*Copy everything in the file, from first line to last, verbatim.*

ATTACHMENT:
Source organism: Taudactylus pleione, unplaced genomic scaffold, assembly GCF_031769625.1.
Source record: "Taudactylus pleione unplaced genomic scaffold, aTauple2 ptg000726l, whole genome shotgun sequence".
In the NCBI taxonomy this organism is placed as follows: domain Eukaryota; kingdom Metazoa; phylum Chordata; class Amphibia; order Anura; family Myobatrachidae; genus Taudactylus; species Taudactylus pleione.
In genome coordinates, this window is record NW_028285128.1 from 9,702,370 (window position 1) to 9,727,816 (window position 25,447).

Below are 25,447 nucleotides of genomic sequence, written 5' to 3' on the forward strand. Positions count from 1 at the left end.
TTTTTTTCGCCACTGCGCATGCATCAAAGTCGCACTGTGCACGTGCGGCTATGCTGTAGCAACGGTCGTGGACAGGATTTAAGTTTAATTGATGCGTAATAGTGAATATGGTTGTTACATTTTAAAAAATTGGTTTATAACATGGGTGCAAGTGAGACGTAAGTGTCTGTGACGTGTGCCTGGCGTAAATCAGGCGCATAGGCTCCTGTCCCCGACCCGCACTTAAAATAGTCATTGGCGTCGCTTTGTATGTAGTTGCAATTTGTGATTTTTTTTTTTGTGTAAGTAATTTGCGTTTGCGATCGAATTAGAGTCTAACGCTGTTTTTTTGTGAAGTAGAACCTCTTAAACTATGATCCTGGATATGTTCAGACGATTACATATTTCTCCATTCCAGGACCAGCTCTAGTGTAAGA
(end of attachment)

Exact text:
Source organism: Taudactylus pleione, unplaced genomic scaffold, assembly GCF_031769625.1.
Source record: "Taudactylus pleione unplaced genomic scaffold, aTauple2 ptg000726l, whole genome shotgun sequence".
In the NCBI taxonomy this organism is placed as follows: domain Eukaryota; kingdom Metazoa; phylum Chordata; class Amphibia; order Anura; family Myobatrachidae; genus Taudactylus; species Taudactylus pleione.
In genome coordinates, this window is record NW_028285128.1 from 9,702,370 (window position 1) to 9,727,816 (window position 25,447).

Below are 25,447 nucleotides of genomic sequence, written 5' to 3' on the forward strand. Positions count from 1 at the left end.
TTTTTTTCGCCACTGCGCATGCATCAAAGTCGCACTGTGCACGTGCGGCTATGCTGTAGCAACGGTCGTGGACAGGATTTAAGTTTAATTGATGCGTAATAGTGAATATGGTTGTTACATTTTAAAAAATTGGTTTATAACATGGGTGCAAGTGAGACGTAAGTGTCTGTGACGTGTGCCTGGCGTAAATCAGGCGCATAGGCTCCTGTCCCCGACCCGCACTTAAAATAGTCATTGGCGTCGCTTTGTATGTAGTTGCAATTTGTGATTTTTTTTTTTGTGTAAGTAATTTGCGTTTGCGATCGAATTAGAGTCTAACGCTGTTTTTTTGTGAAGTAGAACCTCTTAAACTATGATCCTGGATATGTTCAGACGATTACATATTTCTCCATTCCAGGACCAGCTCTAGTGTAAGA